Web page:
Braised Venison

Vietnamese Shaking Venison

Preparation time: 15 minutes | Cooking time: 2 to 3 hours | Serves 6. By Tom Dickson.

Photo of Vietnamese Shaking Beef by Delightful Plate

This story is featured in Montana Outdoors September-October 2018 issue

As temperatures begin to drop in late summer and early fall, cooks start putting away the tongs and grill mitts and start moving back inside to the kitchen. It can be a tough transition. At our house, cooking dinner on the grill is a symbol of the outdoor life that is often far too brief in Montana. Every meal cooked inside during September and October further signifies that summer is over and reminds us that soon the back porch will be covered in a foot of snow.

To make the transition easier, I prepare dishes this time of year that can’t be duplicated outside. One is this easy recipe by Hank Shaw, the San Francisco–based cookbook author whose blog Hunter Angler Gardener Cook and dozens of game recipes have inspired and instructed thousands of new and experienced cooks across the country.

This recipe, from Shaw’s latest cookbook, Buck, Buck, Moose, originates from the traditional Vietnamese dish Bo Luc Lac, or Shaking Beef. The name refers to how shaking the hot pan moves the meat around (though I’ve found that using a spatula actually works better).

An essential tip: Don’t crowd the meat when cooking. Leave as much room between meat chunks as the chunks themselves. That means cooking two batches. If you crowd the meat, it steam-cooks and can’t develop the crisp, dark brown crust that adds so much flavor to sauteéd meat.

Don’t panic over the oyster sauce and fish sauce. Both are in the Asian section of most supermarkets and are well worth buying. They are delicious in this dish and several others in the Montana Outdoors archives. Arugula is a leafy green with a great peppery flavor that pairs well with the sweet, savory meat. So does watercress. Find either one in the produce section of major grocers.

This yummy dish takes just a few minutes to prepare. Serve it with cooked rice and a sliced tomato and red onion (or scallions), which add color to the plate and pay tribute to the summer months we are sadly leaving behind.Bear bullet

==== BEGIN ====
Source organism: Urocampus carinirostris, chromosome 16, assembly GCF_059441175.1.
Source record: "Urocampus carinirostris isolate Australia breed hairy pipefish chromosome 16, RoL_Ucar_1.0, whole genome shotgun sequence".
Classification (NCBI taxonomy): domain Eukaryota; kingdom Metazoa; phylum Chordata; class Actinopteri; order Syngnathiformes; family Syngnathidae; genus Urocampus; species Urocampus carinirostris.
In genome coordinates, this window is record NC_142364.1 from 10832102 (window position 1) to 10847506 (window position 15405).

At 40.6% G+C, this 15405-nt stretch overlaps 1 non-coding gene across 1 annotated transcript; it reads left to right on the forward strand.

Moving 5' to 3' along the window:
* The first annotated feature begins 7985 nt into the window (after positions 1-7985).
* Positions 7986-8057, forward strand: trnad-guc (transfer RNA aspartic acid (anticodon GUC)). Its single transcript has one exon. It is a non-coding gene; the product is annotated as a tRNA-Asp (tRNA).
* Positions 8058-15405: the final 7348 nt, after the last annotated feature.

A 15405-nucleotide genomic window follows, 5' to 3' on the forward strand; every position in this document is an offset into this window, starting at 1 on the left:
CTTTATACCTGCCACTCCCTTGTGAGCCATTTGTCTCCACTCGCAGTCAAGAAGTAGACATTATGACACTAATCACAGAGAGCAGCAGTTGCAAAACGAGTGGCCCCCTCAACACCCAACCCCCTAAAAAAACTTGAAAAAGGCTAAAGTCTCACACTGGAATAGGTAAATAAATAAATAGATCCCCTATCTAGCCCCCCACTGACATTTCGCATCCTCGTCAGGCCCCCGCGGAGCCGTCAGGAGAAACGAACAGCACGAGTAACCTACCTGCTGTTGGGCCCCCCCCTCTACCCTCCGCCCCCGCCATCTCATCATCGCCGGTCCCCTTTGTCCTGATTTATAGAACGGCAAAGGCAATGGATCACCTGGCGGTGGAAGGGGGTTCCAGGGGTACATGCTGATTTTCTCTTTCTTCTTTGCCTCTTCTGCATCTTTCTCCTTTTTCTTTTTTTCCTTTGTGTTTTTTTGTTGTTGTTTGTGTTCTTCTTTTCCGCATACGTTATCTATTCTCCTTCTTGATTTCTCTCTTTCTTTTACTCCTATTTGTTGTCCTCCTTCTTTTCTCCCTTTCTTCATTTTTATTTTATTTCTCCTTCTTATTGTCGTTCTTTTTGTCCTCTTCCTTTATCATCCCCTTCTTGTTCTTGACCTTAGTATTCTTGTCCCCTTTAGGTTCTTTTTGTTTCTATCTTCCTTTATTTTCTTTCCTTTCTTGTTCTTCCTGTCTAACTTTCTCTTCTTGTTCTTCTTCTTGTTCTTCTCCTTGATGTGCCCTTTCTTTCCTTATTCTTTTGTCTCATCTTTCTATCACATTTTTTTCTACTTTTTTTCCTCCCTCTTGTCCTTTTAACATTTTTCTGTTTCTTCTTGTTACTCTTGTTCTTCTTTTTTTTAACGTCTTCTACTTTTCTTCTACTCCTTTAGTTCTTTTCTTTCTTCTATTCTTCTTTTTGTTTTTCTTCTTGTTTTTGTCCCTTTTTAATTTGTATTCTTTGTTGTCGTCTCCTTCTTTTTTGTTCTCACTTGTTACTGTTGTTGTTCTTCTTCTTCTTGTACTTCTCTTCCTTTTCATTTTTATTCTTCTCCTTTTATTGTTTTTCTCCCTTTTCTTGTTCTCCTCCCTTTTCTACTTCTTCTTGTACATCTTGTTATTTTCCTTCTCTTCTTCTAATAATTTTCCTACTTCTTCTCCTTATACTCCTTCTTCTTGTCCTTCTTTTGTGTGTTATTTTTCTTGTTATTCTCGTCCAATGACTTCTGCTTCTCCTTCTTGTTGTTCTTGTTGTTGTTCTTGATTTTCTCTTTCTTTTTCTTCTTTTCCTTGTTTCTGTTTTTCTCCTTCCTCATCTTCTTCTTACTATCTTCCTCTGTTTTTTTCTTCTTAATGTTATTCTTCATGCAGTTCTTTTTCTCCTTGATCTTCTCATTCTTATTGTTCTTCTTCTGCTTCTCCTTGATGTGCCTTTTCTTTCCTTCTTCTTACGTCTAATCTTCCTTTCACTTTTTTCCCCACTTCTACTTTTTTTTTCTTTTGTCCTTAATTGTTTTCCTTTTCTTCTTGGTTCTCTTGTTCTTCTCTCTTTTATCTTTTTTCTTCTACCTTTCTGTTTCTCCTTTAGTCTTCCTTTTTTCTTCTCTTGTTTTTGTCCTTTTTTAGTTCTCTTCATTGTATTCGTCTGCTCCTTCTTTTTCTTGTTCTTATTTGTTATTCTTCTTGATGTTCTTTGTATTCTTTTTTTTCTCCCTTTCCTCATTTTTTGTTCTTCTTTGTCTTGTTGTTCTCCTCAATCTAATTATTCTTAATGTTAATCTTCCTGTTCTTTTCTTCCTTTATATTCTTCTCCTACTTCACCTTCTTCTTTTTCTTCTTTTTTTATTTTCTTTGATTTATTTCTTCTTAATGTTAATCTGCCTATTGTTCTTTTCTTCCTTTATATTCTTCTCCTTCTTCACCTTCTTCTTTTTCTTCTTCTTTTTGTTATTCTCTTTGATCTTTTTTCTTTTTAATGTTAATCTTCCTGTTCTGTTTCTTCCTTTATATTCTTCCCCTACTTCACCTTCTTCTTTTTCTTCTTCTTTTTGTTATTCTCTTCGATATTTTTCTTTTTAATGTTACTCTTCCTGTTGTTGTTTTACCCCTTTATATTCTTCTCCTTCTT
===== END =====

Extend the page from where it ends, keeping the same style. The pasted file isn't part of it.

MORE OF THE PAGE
Jim Pashby is a writer in Helena.


1-1.5 lb. pounds venison loin or
tenderloin, trimmed of all white bits
½ t. black pepper
1 ½ t. sugar
2 garlic cloves, minced or crushed
2 T. oyster sauce
2 t. fish sauce
1 T. soy sauce
6 T. vegetable oil
1 medium red onion, sliced thin
2 bunches arugula or watercress
Salt and pepper
2 t. rice or cider vinegar
1 ripe tomato, halved and sliced thin
½ red onion, sliced thin

Cut the venison into ½- to 1-inch chunks, no larger. Mix the chunks with the black pepper, sugar, garlic, and three sauces.

Marinate 1 to 4 hours.

When time to cook, add 2 T. oil to a large sauté pan and heat on high until the oil starts smoking. Add the onion and stir constantly until it begins to brown around the edges, about 2 minutes. Remove from the pan and set aside. Wipe out the pan with a paper towel.

Add another 2 T. oil and heat on high until it starts to smoke. Add half the venison in one layer, making sure the pieces are spaced, and sear for one minute without moving the meat. Quickly, using a spatula or fork, turn every piece over. Sear without moving for another minute. Remove meat, wipe pan, and repeat with the remaining 2 T. oil and other half of the venison chunks. Turn heat to low and add the onion and cooked meat to the pan. Toss to combine.

Mix the arugula or watercress with the vinegar and add a little salt and pepper. Top with the venison and serve with cooked white rice and thinly sliced tomatoes and red onion.